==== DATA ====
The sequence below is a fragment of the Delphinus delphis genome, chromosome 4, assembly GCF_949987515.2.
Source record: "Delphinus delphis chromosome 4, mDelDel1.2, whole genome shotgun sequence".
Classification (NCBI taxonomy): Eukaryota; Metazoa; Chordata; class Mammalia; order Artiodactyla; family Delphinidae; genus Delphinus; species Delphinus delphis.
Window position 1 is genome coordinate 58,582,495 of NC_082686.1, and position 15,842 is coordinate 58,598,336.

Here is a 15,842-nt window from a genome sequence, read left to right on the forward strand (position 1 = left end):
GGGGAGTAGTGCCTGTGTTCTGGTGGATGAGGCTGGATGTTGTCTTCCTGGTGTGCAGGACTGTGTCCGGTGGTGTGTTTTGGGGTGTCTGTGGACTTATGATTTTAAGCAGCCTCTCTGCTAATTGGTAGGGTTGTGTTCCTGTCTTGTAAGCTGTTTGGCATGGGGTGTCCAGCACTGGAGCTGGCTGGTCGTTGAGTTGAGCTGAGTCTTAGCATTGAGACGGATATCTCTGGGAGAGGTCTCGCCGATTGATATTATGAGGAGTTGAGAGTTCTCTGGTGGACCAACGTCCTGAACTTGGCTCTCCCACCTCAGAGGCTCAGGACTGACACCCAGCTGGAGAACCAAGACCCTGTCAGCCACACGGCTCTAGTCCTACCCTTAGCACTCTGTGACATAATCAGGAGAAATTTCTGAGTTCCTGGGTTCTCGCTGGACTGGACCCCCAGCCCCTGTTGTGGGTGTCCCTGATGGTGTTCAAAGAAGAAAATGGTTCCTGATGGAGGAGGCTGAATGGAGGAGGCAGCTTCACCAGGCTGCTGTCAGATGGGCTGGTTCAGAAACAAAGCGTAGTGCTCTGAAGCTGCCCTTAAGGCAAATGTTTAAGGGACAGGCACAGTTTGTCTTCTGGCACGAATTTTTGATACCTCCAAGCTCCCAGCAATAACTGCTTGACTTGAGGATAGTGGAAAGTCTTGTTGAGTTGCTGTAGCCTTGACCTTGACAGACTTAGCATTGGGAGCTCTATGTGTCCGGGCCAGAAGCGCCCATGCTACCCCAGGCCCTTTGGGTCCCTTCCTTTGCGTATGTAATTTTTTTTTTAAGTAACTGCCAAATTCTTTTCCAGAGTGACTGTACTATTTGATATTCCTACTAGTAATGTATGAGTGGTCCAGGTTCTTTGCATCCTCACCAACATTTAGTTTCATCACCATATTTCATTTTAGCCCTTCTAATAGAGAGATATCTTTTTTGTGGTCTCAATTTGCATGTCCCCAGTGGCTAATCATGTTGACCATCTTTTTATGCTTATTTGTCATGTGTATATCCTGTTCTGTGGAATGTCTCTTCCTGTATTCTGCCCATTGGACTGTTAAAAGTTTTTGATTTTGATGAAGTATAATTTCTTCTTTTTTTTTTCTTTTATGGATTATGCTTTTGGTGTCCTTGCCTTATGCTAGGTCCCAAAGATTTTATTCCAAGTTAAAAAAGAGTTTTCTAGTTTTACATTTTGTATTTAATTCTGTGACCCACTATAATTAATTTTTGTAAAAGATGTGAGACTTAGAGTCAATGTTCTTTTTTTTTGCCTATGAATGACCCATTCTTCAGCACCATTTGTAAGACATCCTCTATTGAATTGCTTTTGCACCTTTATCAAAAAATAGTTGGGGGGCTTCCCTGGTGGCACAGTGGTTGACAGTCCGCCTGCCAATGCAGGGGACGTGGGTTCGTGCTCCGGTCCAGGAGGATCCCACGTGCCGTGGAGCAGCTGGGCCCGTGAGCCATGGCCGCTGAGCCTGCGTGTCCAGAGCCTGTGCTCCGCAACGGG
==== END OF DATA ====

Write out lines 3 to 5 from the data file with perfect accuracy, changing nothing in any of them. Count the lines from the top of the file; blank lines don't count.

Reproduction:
Classification (NCBI taxonomy): Eukaryota; Metazoa; Chordata; class Mammalia; order Artiodactyla; family Delphinidae; genus Delphinus; species Delphinus delphis.
Window position 1 is genome coordinate 58,582,495 of NC_082686.1, and position 15,842 is coordinate 58,598,336.

Here is a 15,842-nt window from a genome sequence, read left to right on the forward strand (position 1 = left end):